Tokyo/Seoul: Sony Corp’s improved outlook and forecast-beating results showed the consumer electronics giant is reaping the benefits of years of cost cuts, but tough economic challenges lie ahead.
Sony’s results came as South Korean rival Samsung Electronics broke a trend of two consecutive quarters of record profit and braces for a challenging outlook on all fronts.
“Sony’s results far exceeded market expectations, reflecting a better product mix and cost-cutting. Based on the results, the company’s cost-cutting measures should be able to support profit growth going forward,” said Chiang yi-Chien, manager of Japan and Korean fund at Prudential Financial in Taipei.
“We like the results and we’ll consider buying Sony shares,” said Chiang, whose fund sold its holding in Sony shares a while ago.
Quarterly profit at Panasonic Corp, which vies with Sony for the title of Japan’s largest consumer electronics company by market value, also jumped, but stuck to its annual outlook, citing signs of weakness in the European and US markets.
The results underscore a recovery across much of the electronics sector, which is reaping the gains of cost-cuts made in the wake of the financial crisis and benefitting from government programmes such as tax incentives in Japan on energy-efficient goods.
However, the optimism is laced with caution due to signs of weakness in advanced economies. Sony lifted its profit forecast but lowered its annual sales estimate, while analysts warn Samsung’s profits will fall in the current quarter.
Profits up, Outlook Raised
“Looking forward we see the business environment getting harsher, partly due to the economic uncertainty in US and Europe,” Sony chief financial officer Masaru Kato told a news conference in Tokyo.
Sony attributed the strong quarterly result, double market expectations, to strong sales of Vaio personal computers and PlayStation 3 game consoles, after the recent launch of its Move motion-based videogame controller to challenge Nintendo’s Wii.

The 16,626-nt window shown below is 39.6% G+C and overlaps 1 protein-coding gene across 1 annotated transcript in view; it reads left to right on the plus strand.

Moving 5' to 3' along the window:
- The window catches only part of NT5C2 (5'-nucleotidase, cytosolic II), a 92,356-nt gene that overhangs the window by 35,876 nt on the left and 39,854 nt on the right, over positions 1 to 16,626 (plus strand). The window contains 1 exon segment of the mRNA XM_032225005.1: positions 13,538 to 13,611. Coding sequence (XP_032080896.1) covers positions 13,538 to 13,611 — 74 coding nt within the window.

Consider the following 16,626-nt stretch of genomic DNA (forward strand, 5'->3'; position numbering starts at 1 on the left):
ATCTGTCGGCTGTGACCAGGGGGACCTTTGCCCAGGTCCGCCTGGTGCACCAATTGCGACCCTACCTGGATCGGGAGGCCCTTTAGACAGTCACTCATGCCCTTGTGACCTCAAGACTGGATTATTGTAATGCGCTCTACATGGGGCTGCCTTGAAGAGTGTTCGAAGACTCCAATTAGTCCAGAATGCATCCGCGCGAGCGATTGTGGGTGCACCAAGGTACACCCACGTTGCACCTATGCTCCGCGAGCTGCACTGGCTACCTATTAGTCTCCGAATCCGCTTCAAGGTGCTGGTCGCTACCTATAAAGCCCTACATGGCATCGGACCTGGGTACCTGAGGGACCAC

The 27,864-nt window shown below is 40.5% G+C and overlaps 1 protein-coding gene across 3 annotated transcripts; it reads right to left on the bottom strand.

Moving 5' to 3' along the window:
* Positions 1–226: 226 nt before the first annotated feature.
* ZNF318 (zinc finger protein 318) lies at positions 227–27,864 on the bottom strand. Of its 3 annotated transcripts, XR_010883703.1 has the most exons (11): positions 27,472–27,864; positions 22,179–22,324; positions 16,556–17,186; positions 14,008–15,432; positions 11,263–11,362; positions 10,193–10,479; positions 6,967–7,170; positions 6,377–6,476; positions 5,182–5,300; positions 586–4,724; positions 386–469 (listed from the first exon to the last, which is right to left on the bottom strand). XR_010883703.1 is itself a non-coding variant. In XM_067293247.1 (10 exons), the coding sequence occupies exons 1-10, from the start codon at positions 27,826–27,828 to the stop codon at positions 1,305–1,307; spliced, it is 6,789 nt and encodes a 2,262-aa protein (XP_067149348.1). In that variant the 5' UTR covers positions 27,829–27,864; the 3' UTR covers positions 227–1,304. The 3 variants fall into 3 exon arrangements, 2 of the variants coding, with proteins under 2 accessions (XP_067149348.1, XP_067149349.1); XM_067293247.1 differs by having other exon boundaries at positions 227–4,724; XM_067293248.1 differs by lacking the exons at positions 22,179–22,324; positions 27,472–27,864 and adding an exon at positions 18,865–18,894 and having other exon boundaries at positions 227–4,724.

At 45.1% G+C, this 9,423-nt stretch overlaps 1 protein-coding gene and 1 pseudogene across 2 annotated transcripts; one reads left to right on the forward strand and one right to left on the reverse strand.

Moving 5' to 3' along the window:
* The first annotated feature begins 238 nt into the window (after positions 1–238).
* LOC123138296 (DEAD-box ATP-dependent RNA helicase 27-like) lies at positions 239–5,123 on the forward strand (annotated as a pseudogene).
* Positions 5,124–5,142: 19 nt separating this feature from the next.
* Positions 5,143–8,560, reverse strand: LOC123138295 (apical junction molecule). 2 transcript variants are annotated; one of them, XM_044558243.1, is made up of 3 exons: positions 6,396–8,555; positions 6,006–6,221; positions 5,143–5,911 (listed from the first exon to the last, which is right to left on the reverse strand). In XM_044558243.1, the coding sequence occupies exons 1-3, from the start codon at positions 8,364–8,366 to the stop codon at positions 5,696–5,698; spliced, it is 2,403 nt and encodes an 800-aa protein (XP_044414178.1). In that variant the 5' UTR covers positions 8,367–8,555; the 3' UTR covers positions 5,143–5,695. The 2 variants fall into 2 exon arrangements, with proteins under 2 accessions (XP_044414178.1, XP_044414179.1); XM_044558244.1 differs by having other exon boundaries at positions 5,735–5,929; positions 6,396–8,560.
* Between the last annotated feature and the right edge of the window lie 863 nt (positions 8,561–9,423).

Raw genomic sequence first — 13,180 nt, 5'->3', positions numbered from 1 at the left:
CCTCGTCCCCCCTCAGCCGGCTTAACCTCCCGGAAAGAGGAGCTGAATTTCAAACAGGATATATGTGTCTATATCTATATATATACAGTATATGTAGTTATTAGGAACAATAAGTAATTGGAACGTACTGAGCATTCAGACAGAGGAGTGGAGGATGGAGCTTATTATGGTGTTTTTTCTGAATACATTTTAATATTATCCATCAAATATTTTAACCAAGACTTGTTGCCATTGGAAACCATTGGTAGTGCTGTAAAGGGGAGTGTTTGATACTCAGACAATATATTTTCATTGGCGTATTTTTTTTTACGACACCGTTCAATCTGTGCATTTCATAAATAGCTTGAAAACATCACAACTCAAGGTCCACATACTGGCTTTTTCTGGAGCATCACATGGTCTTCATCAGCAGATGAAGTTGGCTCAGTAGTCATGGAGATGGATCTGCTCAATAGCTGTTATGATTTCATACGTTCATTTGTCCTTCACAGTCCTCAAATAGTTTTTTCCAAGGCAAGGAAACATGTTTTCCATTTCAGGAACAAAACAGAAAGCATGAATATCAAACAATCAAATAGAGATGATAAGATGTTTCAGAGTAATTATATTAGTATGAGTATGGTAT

Sony, which competes with Samsung and LG Electronics in TVs and with Nintendo and Microsoft in games, reported an operating profit of ¥68.65 billion ($847 million) for July-September, against a loss a year ago.
Sony lifted its annual profit estimate to ¥200 billion from ¥180 billion, above the market consensus of ¥187 billion, but trimmed its revenue forecast by 3% to ¥7.4 trillion, citing a firmer yen.
“I feel better after the results and after the restructuring. Sony is moving in the right direction and is getting better,” said David Huo, fund manager at RBC Asian Equity Fund in Hong Kong. “It was a good sign to see it revise up guidance, and it gives a vote of confidence in its business.”
Sony shares have fallen about 26% since hitting a two-year peak in March. The Tokyo market’s electrical machinery subindex is down about 13%. Sony shares closed down 1.4% ahead of the results announcement.
Cutting costs, Prices
Sony also pointed to big gains from cost savings, which suggest the company is making progress on the reforms of chief executive Howard Stringer, who has been struggling to boost the company’s margins since taking the helm five years ago.
“It’s quite impressive to see Sony swinging back to profit when its business conditions were really tough, with the yen surging and TV makers cutting prices to battle weak demand,” said Kim Yeong-Jun, analyst at LIG Investment & Securities in Seoul.
“I think it’s the result of Sony’s aggressive restructuring and cost cuts implemented in the past couple of years ... but even Sony will see profit margins going down again in the current quarter because of intensifying competition.”
Samsung, the world’s top maker of memory chips, reported a 4.9 trillion won ($4.36 billion) operating profit for July-September, matching a consensus forecast of 12 analysts polled by Reuters.
But analysts expect Samsung’s profits to drop 25% in the current quarter, hit by slumping demand for chips and screens and with growing price competition set to hit flat TV margins ahead of the year-end shopping season, analysts said.
“A slowdown in the memory chip sector is ahead as DRAM prices are set to fall, probably through the first quarter of next year,” said Hwang Yoo-shik, an analyst at SK Securities.
“But new devices such as the tablet PC could be Samsung’s next big thing and may help offset a slowdown in other businesses ... I expect Samsung’s earnings to pick up from the first quarter of next year.”
Shares in Samsung, Asia’s most valuable technology firm with a market value of $112 billion, have dropped about 5 percent so far this year, lagging a 14 percent gain in the wider market.